All three of those teams were fairly loaded up on Giants, though -- Roguerouge's team is now completely dead; Smilerz just has Michael Floyd, Dan Bailey, and Pittsburgh; and AlanRLD lost Eli Manning, Rashad Jennings, Sterling Shephard, and Will Tye when the Giants went down. It might be better to be a team like Surebrec, who got Rawls' 22 points, but also boasts a completely intact lineup. With just 27 points, they're well off the leaders for now, but I'd rather have all my players at this point than an early lead.

Top 5:

  • 1. AlanRLD (62 points) (Still alive: Thomas Rawls, Jermaine Kearse, Tanner McEvoy, Cairo Santos, Pittsburgh)
  • 2. Roguerouge (52 points) (Still alive: none)
  • 3. Smilerz (47 points) (Still alive: Michael Floyd, Dan Bailey, Pittsburgh)
  • 4. Puffbronman (46 points) (Still alive: Alex Smith, Thomas Rawls, Aaron Ripkowski, Jared Cook, Cairo Santos, Green Bay
  • 5. Rjsen (46 points) (Still alive: none)


Keep Choppin' Wood: Another week, another special teams gaffe for the awards section. After Green Bay's first touchdown of the second half made the score 21-13 in favor of the Packers, Mason Crosby angled the ensuing kickoff toward the right sideline of the Giants kick return team. There lurked Bobby Rainey. Rainey has experience returning kicks, but he is not Big Blue's primary kick returner -- as was quickly apparent. He was able to field the ball near the sideline, but he was unable to retain his balance without stepping out of bounds. If Rainey had allowed the ball to bounce with the Packers coverage team nowhere near him, it was almost certain to either bounce into the end zone (good) or out over the sideline (great); instead, his gaffe set his offense up at their own 3-yard line. A three-and-out ensued, Green Bay got the ball back well into Giants territory, and the score gap only increased from that point forward.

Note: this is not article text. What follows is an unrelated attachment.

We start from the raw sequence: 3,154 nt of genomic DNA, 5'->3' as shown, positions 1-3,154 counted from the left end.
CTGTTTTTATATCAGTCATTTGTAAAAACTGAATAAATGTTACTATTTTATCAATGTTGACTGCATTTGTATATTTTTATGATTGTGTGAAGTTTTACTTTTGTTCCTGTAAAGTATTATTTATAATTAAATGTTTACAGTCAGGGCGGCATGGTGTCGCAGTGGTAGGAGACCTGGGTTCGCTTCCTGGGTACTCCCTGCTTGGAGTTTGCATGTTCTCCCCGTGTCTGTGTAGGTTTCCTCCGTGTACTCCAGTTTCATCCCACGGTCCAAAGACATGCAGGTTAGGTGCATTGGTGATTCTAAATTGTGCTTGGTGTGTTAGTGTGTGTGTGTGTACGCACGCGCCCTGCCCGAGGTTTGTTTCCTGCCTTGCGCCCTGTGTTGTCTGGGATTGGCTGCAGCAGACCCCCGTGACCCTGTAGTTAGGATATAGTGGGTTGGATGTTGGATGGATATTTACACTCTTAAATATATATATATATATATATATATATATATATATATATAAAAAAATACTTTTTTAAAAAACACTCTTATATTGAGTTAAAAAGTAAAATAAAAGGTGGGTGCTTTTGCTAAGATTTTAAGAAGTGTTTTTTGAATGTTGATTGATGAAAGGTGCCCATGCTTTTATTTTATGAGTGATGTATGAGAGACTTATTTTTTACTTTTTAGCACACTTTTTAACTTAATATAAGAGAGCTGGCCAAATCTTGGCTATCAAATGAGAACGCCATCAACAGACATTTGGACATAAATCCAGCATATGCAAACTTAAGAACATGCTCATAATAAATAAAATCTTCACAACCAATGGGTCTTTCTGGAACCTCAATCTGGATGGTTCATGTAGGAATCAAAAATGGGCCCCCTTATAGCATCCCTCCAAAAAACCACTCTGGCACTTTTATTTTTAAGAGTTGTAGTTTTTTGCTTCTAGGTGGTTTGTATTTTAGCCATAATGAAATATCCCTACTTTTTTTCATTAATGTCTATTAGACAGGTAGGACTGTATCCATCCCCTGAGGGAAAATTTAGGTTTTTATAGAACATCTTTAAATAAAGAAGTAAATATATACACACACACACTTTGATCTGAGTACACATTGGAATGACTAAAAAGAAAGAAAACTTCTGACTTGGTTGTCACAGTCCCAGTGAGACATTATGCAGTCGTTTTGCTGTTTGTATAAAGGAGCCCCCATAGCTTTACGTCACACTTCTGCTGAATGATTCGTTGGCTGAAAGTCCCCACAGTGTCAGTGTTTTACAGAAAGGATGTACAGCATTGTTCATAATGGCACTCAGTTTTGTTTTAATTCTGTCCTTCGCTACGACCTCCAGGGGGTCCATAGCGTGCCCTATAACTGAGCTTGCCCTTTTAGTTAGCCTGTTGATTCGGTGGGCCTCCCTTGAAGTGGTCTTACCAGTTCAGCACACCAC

John Fox Award for Conservatism: The Jacksonville Jaguarzzzzzzz ... ack, where was I? Oh, it's meant to be on-field conservatism? Then Ben McAdoo is our winner this week. McAdoo coached the first half of this week's playoff game like his Giants squad was a heavy favorite who just needed to minimize mistakes against an overmatched opponent. The field goal on fourth-and-3 to take the lead was at least defensible, but PUNTING on fourth-and-5 from the opposition 35? All in all, the Giants faced fourth-and-6 or less in opposition territory five times in their first eight drives, as well as fourth-and-1 in their own territory twice, and kicked the ball every single time. Against Aaron Rodgers. By the time McAdoo actually went for a short fourth-down conversion, the Giants trailed 38-13 and there were only two minutes left to play. The Giants, of course, converted a short pass to Tavarres King for 18 yards; that would have been a whole lot more useful earlier in the game.

Herm Edwards Award for Playing to Win the Game: By contrast, the usually-conservative Mike McCarthy made several atypically aggressive calls against the Giants. Firstly, expedient use of his first-half time-outs bought his Packers enough time for another drive at the end of the second quarter -- we all saw how that turned out, with a Hail Mary to Randall Cobb on fourth-and-2 giving the Packers an eight-point lead at halftime. Then, in the most direct contrast with his opposite number, McCarthy DID have his team go for it on fourth-and-1 in their own territory while leading 14-6 in the third quarter. The play call was awful, right enough, and the Giants scored a touchdown off the short field, but actually going for it was an undoubtedly aggressive call uncharacteristic of McCarthy's tenure as Packers head coach.